Hartman Global IP Law Client Spotlight: Urschel Laboratories

Hartman Global IP Law Client Spotlight: Urschel Laboratories

For decades, Hartman Global Intellectual Property Law has protected the intellectual property of countless clients around the world, from multinational corporations to local innovators.

One of its long-time clients is Urschel Laboratories, Inc., a global leader in food-cutting technology founded in Valparaiso more than a century ago. To simplify their work, they make machines that process foods down into the size and shapes – and if you open your pantry, odds are high that an Urschel machine played a role in making multiple items inside.

“Any big food pieces that you want made smaller, that’s what we do,” said Rick Urschel, President/CEO of Urschel Laboratories. “Our bread and butter is size reduction. We take something that’s big and cut it up into tiny pieces quickly and with high precision.”

If you take a quick trip to your local Strack & Van Til, you will see countless items processed by an Urschel machine.

“100% you’re going to see something we played a role in, almost in every aisle,” Urschel said. “There are employees here that feel an immense amount of pride and accomplishment walking through those aisles thinking, ‘Yeah, I had a hand in that.’”

It is not just local companies and manufacturers that depend on Urschel – they have more than a dozen offices across Europe and Asia with their machines serving more than 100 countries around the globe.

“We actually started exporting our machinery back when the company was founded early in the 1900s,” Urschel said. “In 1910, my great-grandfather was selling his first machine to canneries in Michigan but was also exporting them to New Zealand of all places. Our international business didn’t grow much from there until the ‘60s and ‘70s, when my grandfather and his brothers opened the first direct Urschel sales office in Leicester, England.”

Chips, fruits, veggies, meats, cheeses, and products of all kinds are shaped by Urschel machines.

“One of the amazing things people get taken aback by is the volume of our reach,” Urschel said. “Every potato chip that you’ve eaten in your entire life was cut by a machine designed in the 1950s, and it really hasn’t changed. It even goes beyond food processing. If you have Lemon Pledge in your house, they had to extract that lemon somehow, and they used our equipment to do that. It’s kind of like we’re a household name, but nobody has ever heard of us.”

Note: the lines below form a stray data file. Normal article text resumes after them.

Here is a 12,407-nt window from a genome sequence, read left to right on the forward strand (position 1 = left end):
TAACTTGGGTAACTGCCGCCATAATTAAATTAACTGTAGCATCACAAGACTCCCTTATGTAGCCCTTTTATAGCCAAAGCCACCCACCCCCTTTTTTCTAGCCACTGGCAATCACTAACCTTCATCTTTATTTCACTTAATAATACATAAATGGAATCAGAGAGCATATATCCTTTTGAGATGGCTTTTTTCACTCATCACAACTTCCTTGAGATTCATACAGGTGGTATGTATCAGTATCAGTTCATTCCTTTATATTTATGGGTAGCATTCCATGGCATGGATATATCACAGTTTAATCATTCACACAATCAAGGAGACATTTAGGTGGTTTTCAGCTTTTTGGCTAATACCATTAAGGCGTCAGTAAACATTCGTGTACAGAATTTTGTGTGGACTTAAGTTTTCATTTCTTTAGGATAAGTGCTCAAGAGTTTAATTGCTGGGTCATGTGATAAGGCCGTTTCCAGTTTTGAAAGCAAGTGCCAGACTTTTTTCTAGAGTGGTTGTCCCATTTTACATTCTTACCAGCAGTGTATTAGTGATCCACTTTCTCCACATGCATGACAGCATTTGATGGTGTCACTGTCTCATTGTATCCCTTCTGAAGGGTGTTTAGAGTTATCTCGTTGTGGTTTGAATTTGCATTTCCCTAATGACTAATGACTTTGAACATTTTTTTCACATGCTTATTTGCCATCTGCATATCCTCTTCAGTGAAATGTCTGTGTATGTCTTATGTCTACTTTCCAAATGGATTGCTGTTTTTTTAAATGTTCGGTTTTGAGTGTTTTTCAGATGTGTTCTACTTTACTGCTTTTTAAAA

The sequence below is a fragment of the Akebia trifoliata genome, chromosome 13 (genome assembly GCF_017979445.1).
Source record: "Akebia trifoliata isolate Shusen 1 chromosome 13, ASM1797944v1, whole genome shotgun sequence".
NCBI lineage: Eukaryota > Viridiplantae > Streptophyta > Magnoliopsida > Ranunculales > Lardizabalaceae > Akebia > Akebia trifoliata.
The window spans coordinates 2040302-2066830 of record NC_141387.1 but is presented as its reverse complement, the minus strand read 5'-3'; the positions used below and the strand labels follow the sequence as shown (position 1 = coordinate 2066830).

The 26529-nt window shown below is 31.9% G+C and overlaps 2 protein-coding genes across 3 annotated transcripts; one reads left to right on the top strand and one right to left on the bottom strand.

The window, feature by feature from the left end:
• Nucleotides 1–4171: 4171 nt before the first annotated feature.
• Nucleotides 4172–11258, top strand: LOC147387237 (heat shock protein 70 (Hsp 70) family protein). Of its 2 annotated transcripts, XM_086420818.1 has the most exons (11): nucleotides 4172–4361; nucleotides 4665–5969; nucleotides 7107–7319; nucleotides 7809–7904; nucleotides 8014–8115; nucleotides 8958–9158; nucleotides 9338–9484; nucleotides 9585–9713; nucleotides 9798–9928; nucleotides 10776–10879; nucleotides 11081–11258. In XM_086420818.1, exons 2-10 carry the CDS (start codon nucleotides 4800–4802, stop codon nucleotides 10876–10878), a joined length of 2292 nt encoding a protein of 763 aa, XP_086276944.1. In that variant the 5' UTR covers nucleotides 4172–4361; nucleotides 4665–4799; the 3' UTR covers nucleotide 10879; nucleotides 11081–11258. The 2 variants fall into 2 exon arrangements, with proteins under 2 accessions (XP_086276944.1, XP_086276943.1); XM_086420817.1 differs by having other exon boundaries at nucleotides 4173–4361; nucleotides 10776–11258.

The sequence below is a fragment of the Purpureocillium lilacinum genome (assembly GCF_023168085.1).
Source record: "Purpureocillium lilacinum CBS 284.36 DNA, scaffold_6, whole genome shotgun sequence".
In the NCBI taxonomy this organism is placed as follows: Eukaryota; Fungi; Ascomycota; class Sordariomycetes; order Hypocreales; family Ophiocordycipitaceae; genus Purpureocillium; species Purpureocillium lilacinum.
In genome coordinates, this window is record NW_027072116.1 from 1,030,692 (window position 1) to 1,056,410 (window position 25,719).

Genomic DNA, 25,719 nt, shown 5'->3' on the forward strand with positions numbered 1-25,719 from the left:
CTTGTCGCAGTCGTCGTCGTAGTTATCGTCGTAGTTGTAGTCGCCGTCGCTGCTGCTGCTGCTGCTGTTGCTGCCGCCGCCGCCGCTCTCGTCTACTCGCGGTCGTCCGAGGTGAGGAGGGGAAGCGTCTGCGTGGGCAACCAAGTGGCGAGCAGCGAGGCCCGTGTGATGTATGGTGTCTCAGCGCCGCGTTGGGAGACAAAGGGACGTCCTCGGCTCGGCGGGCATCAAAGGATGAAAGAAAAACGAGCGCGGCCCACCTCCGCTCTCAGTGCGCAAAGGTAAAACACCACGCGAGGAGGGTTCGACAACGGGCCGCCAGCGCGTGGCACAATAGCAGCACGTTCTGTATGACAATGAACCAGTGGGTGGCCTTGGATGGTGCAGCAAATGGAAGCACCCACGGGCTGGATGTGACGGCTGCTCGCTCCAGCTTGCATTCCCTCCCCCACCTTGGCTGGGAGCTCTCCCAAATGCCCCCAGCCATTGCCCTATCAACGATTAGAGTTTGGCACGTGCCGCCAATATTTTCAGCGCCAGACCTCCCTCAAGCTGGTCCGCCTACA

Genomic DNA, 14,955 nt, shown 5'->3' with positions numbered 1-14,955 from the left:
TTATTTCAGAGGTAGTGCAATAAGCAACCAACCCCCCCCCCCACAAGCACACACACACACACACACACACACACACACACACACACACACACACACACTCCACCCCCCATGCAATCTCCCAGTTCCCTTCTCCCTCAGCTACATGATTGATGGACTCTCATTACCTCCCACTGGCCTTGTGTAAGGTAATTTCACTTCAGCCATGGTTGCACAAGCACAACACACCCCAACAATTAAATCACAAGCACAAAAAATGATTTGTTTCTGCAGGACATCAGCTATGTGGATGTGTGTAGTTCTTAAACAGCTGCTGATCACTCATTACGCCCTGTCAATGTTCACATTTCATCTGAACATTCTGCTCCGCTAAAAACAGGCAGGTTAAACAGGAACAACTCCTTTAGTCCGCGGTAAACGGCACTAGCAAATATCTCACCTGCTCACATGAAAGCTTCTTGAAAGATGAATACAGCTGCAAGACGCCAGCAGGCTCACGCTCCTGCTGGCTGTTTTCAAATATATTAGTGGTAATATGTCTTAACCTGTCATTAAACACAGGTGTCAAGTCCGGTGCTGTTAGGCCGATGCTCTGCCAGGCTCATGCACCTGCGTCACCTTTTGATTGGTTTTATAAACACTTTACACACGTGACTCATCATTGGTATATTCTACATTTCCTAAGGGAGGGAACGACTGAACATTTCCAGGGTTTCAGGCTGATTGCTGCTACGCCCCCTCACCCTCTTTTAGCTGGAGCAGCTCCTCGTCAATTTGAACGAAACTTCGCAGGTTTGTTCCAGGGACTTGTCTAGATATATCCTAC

While family-owned through the 20th century, in the 2010s, the Urschels saw that the company needed to find a different structure in order to survive. There was no clear path to a stable family successor.

“I’m fourth-generation, and at the time, there wasn’t really a clear and defined path for a fifth-generation owner,” he said. “My daughters were six and eight, and it’s hard to say whether a six or eight-year-old is going to grow up to be willing or able to run a multinational company with 500 employees, so we were faced with a bit of a quandary.”

The Urschel family always put an emphasis on providing a great environment for their workers and decided to transition into becoming a 100% employee-owned company. They accomplished this in 2016 by way of an employee stock ownership plan (ESOP).

“An ESOP checked a lot of the boxes with the direction we were heading and what we wanted to do with the organization,” Urschel said. “The last thing we wanted was to sell to some fly-by-night venture capital firm only to find that three years later, no one is working here because they fired all the senior staff and the working conditions are awful.”

As a homegrown business, Urschel also puts an emphasis on philanthropy – which is now handled by an employee committee.

“We’ve always prided ourselves on being a bit of a silent partner,” he said. “We’re benevolent to a lot of organizations, but it’s one of those things where we don’t really put our name on it.”

To learn more about Urschel Laboratories, Inc., visit www.urschel.com. For more information on Hartman Global Intellectual Property Law, visit hartmanglobal-ip.com.